A better way to assess glaucoma?

Key Takeaways

  • A diagnostic approach that clusters multiple tests over 6 months has the potential to identify patients likely to have fast-progressing glaucoma.
  • The new approach may be useful in clinical trials and identifying fast progressing eyes at greatest risk for vision loss from glaucoma.

A diagnostic approach that clusters multiple tests of visual field and retinal imaging in an intense 6 month period has demonstrated the potential to identify patients likely to have fast-progressing glaucoma, according to a prospective cohort study presented on March 2, 2024, at the annual meeting of the American Glaucoma Society in Huntington Beach, California. The Fast-PACE study included 125 eyes of 65 patients with primary open-angle glaucoma (POAG) before significant anatomical and visual deterioration occurred, who had two clusters of testing 6 months apart. Each cluster consisted of five separate office visits in which the patients were tested for visual field (VF) defects, and had their eyes imaged with optical coherence tomography (OCT) to assess the integrity of the optic nerve. 

Felipe Medeiros, MD, PhD, told Medscape Medical News that “a clustered testing approach was able to identify fast progression in glaucoma in only 6 months. This is a remarkable result as it will lead to much faster trials.  Also, application in clinical practice will result in prompt identification of those fast progressing eyes at greatest risk for vision loss.” Identifying fast progressors in POAG has been a challenge because patients don’t get visual field testing frequently enough. He added that analyzing the results of the clustered visual field testing showed changes that would not be evident with a less frequent interval between tests and the method proved highly reliable.  The study was published recently in Ophthalmology.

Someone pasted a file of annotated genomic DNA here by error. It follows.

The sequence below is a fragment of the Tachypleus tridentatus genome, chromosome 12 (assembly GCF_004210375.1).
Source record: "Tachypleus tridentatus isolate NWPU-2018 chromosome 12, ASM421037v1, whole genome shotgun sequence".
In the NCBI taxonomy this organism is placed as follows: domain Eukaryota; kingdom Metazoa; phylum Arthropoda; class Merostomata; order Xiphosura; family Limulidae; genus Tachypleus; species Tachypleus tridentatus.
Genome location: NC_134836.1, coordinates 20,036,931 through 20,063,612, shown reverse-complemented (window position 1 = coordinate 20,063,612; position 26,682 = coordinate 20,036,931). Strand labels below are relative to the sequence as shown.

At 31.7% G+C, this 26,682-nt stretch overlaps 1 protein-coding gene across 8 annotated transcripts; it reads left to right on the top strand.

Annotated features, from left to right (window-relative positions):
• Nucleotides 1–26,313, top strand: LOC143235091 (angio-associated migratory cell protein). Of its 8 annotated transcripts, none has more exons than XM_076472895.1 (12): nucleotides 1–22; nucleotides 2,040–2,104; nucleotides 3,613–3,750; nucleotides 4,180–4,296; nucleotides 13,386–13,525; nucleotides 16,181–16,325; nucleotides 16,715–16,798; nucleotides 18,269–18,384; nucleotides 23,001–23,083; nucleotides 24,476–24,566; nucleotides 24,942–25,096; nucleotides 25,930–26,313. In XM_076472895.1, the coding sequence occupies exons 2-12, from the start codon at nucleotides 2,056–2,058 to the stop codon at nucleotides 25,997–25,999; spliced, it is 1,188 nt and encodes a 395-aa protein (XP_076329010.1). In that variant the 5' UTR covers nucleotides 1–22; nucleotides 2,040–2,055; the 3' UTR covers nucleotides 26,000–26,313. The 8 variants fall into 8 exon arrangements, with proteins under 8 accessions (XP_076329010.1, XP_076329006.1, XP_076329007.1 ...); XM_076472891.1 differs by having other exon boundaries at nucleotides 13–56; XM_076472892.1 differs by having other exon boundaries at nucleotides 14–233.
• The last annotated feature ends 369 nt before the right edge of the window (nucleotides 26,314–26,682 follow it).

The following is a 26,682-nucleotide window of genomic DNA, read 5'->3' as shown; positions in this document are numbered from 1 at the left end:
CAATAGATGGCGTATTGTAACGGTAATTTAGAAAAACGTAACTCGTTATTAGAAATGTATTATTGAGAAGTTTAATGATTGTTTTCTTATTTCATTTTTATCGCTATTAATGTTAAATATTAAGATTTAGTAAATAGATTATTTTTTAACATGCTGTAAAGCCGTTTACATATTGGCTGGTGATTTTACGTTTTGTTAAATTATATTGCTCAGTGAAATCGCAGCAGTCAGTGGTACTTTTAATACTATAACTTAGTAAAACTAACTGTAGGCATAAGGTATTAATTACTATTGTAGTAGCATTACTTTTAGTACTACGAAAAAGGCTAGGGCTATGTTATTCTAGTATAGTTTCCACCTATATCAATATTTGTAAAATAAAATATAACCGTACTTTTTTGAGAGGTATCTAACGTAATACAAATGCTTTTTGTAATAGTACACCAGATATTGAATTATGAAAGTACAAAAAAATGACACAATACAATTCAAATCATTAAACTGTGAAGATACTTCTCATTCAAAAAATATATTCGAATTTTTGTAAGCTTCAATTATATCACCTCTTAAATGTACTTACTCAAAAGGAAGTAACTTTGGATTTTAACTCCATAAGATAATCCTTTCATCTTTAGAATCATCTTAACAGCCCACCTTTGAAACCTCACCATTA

Medeiros acknowledged the challenge in getting patients to have so many tests, and that clinics are already very busy. “However, our study establishes a framework that demonstrates what is possible. We now know that is possible to detect glaucoma progression in a short period of time,” Medeiros said. “Before this study, no one had demonstrated that this was possible.”

The study received support from a National Institutes of Health grant.

Source: Richard Mark Kirkner, Medscape Medical News, March 8, 2024; see source article